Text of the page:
Severity of posttraumatic stress symptoms
An evaluation of the severity of PTSD symptoms over the past month was added in the follow-up assessment. Each positive symptom was rated on the following scale: 1 (mild), 2 (moderate), 3 (severe), 4 (considerably severe), or 5 (extremely severe). A total PTSD score was calculated by summing the values for each symptom.
Psychological distress symptoms were assessed by using three scales of the SCL-90-R, Chinese version, which has been validated and widely used in China (20). We used the subscales for depression, anxiety, and somatization, which together had a total of 35 items. For each subject, mean scores were calculated for the three subscales, and an overall psychological distress score was calculated by averaging the scores for all 35 items.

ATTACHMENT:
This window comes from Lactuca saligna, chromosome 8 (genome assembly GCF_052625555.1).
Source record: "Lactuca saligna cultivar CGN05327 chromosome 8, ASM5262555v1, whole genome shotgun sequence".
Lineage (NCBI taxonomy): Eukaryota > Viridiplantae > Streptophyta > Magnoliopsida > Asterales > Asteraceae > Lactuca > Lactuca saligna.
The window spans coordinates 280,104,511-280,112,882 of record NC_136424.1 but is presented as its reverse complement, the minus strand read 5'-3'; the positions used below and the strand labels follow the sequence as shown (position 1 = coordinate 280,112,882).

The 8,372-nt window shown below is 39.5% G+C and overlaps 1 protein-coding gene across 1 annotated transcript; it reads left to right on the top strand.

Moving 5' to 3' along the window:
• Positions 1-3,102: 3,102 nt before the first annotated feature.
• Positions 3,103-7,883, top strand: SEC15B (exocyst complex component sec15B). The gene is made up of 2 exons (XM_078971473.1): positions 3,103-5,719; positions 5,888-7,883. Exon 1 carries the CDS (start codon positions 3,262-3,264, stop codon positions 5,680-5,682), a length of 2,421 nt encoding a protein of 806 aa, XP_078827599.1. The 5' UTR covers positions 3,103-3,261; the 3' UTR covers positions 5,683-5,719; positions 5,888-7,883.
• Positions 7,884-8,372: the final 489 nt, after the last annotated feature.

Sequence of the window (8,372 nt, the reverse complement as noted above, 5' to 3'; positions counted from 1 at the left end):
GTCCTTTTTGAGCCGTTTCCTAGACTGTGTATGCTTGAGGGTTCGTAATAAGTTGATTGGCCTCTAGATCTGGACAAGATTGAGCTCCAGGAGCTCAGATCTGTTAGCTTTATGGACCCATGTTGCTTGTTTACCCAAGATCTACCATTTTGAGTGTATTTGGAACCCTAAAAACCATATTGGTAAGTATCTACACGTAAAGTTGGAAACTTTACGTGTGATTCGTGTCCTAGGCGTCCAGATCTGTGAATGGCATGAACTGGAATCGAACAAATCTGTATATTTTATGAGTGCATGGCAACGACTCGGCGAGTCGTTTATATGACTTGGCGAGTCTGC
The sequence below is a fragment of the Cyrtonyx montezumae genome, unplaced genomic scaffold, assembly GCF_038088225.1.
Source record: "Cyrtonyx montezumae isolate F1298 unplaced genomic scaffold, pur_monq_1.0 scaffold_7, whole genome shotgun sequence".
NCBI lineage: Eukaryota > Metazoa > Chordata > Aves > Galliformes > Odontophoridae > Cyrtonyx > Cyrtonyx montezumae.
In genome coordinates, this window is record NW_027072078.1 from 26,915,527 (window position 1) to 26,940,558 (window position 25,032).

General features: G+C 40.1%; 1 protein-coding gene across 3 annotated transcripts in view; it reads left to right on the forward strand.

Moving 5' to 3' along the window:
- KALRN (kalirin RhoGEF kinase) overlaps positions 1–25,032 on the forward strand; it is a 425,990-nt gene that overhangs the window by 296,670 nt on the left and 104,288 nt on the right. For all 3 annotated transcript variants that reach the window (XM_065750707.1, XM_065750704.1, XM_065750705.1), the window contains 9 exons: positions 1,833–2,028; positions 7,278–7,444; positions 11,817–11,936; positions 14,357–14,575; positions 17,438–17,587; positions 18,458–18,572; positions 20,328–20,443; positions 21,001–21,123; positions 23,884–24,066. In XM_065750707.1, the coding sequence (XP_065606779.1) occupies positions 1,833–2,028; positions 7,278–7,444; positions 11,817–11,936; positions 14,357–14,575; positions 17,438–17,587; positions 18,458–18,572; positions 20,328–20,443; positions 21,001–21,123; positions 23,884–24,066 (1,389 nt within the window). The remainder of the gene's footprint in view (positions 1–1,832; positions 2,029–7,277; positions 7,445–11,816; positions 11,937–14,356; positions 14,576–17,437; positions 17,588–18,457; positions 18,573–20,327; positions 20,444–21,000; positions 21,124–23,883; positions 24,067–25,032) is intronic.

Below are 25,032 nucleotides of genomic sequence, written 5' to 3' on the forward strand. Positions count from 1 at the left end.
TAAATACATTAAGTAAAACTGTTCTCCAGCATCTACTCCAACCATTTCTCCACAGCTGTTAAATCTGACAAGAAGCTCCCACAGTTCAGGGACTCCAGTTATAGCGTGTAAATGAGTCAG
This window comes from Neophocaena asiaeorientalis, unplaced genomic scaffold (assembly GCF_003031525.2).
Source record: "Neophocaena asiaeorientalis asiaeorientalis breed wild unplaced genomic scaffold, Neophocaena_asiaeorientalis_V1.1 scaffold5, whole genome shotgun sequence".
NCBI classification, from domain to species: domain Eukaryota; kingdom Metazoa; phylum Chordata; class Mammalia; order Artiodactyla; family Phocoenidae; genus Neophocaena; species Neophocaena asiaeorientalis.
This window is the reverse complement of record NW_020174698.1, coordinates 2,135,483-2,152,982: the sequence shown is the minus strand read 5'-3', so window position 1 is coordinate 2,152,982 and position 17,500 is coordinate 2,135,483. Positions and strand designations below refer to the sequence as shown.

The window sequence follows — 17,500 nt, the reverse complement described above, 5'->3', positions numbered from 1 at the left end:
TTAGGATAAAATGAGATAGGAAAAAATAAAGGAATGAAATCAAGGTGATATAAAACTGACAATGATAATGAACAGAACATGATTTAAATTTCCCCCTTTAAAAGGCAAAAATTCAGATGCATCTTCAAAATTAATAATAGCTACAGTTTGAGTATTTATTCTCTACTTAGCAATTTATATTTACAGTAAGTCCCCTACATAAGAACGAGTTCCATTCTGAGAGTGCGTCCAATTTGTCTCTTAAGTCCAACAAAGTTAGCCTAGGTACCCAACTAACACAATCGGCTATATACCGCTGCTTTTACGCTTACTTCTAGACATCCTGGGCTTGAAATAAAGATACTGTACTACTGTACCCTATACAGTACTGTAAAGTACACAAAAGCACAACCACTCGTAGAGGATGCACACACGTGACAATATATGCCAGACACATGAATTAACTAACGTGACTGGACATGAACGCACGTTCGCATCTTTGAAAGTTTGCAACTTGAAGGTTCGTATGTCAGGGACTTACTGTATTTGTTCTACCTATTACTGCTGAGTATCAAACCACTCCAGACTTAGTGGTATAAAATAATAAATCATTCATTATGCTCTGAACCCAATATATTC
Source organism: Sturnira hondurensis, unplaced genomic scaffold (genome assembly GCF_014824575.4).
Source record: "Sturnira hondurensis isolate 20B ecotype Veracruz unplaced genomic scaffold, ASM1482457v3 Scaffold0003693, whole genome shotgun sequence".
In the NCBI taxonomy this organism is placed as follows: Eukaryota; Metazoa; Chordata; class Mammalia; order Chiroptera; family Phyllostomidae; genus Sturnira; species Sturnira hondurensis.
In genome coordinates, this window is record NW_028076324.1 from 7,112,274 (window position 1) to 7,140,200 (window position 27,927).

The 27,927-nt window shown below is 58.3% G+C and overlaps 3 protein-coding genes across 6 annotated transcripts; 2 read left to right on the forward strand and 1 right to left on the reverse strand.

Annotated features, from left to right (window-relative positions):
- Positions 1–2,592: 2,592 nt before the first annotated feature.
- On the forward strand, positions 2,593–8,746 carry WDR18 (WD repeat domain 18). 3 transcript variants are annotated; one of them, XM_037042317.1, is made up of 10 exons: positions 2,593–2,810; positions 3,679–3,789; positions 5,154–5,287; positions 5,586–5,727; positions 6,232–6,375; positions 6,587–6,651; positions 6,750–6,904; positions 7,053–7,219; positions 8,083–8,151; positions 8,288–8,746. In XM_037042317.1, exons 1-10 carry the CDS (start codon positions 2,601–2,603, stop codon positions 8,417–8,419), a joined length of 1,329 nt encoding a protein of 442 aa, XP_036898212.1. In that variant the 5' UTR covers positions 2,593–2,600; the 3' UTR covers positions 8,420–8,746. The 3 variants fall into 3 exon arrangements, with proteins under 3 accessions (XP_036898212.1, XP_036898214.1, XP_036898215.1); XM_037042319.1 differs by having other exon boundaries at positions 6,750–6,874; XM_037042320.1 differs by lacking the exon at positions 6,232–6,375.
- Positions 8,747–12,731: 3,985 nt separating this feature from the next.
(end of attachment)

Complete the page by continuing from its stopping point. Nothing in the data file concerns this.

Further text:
Quality of life was assessed by using the brief version of the WHO Quality of Life Assessment (21, 22), which consists of 26 questions from the global version and three national questions that were not included in the analysis of this paper. The WHO group supervised the development of the Chinese version of the instrument and approved the finished version. The instrument reflected a four-domain structure of quality of life, including a physical health domain, a psychological domain, a social relationships domain, and an environment domain. Some questions were transformed to allow all items to be scored so that higher scores reflected better quality of life.